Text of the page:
223. Mrs. H'ghar
    Posted June 9, 2012 at 6:59 pm | Permalink

    GrzebykK:
    It’s the second interview with Bryan Cogman, I’ve read / seen and I am more and more happy that passionates like him and D&D of course make this show.
    I understand how difficult for them it may be to decide of any changes, but generally I accept their vision as not colliding with GRRM’s.
    As for the details, I liked Ros in first season and I liked her in second.
    Maybe she is Forrest Gump of Westeros a little – it could be interesting if someone count in how many interactions which character is shown on the screen. Anyone? Personally, I think Ros’ scenes with Theon in S1 were great, showed what his motivations are. The only scene I’d cut was famous or infamous brothel scene with Littlefinger. In S2 their scene after the slaughter of possible Robert’s bastards showed well how cruel Littlefinger is but it was a little to long. And the disturbing scene with Joffrey. She’s written to be the mirror, in which the main characters reflect: Tyrion, Theon, Littlefinger, Cersei, Varys (this one’s a vampire, has no reflection yet).
    I don’t forget about the visual aspect, either. Esme Bianco is pretty and lighten up colorful but dark Westeros. And so is Oona Chaplin and her character, Talisa.
    Although the idea of nurse in Westeros I still find ridiculous, her backstory is hard – yet not impossible – to believe. It’s the example how producers use all the books as reference in creative way. Reading ACoK we know nothing at all of Volantis, on TV we are more aware of these foreign lands thanks to the knowledge from ADwD.
    Speaking of Talisa, I must say one thing however, my sad mantra: why for Seven’s sake Robb wedded her before the Seven? His are Old Gods, her is R’hllor… Why?

    A woman appreciated your comments, but is given a headache by the blinking avatar. Pleeeeeeeeease make it stoppppppp!

  224. Carl
    Posted June 9, 2012 at 7:12 pm | Permalink

    Eric Niewohner,

    You sir are a gentleman and a scholar. Bravo! You spoke in the name of all of us who just want to share our thoughts without read every damn week the same old complains. You have defeated them!
    I hereby command Eric of House Niewohner to serve as Lord Regent and Protector of the realm! THE KING IN THE WIC!

  225. MATTHEW
    Posted June 9, 2012 at 7:25 pm | Permalink

    purplejilly: I think of her more as our Jar-Jar Binks

    oh, snap

  226. DH87
    Posted June 9, 2012 at 7:53 pm | Permalink

    Joshua Taylor: I’m sorry but if we want Game of Thrones to continue as a television series, this is the price that the bigwigs are making us pay.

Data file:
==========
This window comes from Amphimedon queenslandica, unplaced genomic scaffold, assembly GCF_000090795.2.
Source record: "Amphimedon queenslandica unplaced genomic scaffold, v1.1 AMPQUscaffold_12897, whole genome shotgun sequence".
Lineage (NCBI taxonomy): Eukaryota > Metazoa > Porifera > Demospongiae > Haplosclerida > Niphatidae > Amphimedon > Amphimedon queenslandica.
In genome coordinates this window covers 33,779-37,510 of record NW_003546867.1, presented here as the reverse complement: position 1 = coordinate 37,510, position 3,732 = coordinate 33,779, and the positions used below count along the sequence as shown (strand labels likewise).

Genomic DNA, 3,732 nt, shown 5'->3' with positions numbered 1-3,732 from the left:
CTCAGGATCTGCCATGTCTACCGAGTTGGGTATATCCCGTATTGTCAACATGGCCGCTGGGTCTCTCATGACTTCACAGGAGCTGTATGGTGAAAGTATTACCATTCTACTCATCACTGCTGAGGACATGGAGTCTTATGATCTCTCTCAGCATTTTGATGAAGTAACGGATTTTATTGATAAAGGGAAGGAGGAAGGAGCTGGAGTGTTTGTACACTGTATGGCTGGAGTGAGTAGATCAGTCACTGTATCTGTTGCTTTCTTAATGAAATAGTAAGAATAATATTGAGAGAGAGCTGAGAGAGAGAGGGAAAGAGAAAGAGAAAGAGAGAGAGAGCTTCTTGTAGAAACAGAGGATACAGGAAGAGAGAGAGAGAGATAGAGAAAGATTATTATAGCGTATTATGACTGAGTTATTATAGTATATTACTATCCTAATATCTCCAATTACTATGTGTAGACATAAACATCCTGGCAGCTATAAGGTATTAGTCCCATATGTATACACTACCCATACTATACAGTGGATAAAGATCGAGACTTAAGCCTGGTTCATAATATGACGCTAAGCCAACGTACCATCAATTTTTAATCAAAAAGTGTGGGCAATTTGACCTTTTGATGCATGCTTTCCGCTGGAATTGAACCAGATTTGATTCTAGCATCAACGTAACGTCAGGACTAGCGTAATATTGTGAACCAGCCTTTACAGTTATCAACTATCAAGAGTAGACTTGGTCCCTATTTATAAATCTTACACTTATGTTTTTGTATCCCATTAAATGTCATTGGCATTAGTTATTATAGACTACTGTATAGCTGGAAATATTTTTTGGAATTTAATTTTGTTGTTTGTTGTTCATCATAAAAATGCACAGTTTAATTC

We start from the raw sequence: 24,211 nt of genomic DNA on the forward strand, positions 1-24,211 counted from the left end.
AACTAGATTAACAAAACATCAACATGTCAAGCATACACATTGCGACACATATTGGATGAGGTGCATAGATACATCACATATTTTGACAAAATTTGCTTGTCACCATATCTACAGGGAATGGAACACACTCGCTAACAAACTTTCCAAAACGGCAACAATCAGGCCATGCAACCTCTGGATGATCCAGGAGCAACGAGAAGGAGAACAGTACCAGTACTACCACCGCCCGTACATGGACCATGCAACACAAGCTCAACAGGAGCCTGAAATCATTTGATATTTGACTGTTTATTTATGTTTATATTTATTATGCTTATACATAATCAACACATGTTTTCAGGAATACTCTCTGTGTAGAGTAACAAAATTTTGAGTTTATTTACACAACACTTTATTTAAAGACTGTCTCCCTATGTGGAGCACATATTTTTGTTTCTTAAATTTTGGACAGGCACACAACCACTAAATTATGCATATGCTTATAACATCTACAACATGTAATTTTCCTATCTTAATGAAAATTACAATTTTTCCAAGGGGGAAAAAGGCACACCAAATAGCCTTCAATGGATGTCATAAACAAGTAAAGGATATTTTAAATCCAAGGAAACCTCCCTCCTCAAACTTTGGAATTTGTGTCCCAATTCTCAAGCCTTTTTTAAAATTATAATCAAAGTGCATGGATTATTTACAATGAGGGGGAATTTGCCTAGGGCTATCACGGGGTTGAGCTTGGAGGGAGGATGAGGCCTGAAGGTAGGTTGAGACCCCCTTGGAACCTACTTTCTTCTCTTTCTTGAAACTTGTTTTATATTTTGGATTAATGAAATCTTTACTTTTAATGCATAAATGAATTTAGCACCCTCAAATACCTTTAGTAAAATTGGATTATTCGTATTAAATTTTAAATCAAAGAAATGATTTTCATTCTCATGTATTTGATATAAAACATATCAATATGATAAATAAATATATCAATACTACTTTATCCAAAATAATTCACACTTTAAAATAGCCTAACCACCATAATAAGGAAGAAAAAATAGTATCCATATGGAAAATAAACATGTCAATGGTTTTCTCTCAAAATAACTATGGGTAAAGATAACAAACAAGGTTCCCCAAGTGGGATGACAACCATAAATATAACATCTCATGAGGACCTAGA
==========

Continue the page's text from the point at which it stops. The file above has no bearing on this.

Agreed, but until Lombardo et al. acknowledge they directed the guys to include nudity, I’m still saying it was D&D’s decision, not HBO’s. (We’ll never know if GN has jacked up the ratings unless D&D drop it and ratings tank). For now, GOT is a very good show that, disappointingly, uses GN to get ratings. This isn’t a life-changing revelation, just one controversy resolved .

    Now let’s move on to the next important question: should we make FaBio tweet True Blood, beginning tomorrow night? I vote yes. He could be the next Larry.

  227. Meg
    Posted June 9, 2012 at 8:03 pm | Permalink

    speaking of, I just saw the trailer for TB and man does it look even cheesier this year. I stopped watching during S4 when Eric got witch amnesia. I can’t believe I held out that long.

  228. LordStarkington
    Posted June 9, 2012 at 8:07 pm | Permalink

    Detective Stabler with fangs was proof enough of how cheesy it was going to be, for me ;p

  229. DH87
    Posted June 9, 2012 at 8:19 pm | Permalink

    Sorry, Meg and Lord S., the TB support group doesn’t start up for another twenty minutes: could you two please get a cup of coffee in the back of the room and wait for everyone else to arrive?

  230. Alex Dubrovsky
    Posted June 9, 2012 at 8:27 pm | Permalink

    Meg:
    speaking of, I just saw the trailer for TB and man does it look even cheesier this year. I stopped watching during S4 when Eric got witch amnesia. I can’t believe I held out that long.

    The amnesia story was one of the better parts of the season (maybe because it was sort of taken from the book), at least if you compare it to the possessed baby story, Jason getting raped by horny werepanthers story and other crap I’ve already forgotten.

  231. trfhms
    Posted June 9, 2012 at 8:42 pm | Permalink

    I’m a little depressed because I made a deal with my sisters that I would watch TB with them as long as they watched GoT with me.

    So… Fab tweeting about TB? YES please!

  232. DH87
    Posted June 9, 2012 at 8:44 pm | Permalink

    If you guys keep this up, we’re going to need more chairs.

  233. Arthur
    Posted June 9, 2012 at 8:46 pm | Permalink

    trfhms,

    TB = Twilight for adults…

  234. tysnow
    Posted June 9, 2012 at 8:48 pm | Permalink

    Whoa! Westeros has a post thread were AA was talking with GRRM and basically slips that Jon and Luke Skywalker share a lot in common.

    Link

    We know who the mom is maybe, so what man is still alive that could freak Snow out with a big
    Nooooooooooooooooo!

    My money is on either Jaime or the one most believe (but how can we get a “I am your father” line then). Therefore you know who is probably at the Monastery with Hound, it is after all located at the mouth of the Trident. Otherwise GRRM pulled a twist and the father is dead and the mom alive, then again what woman could cause Jon to do a Noooooooo!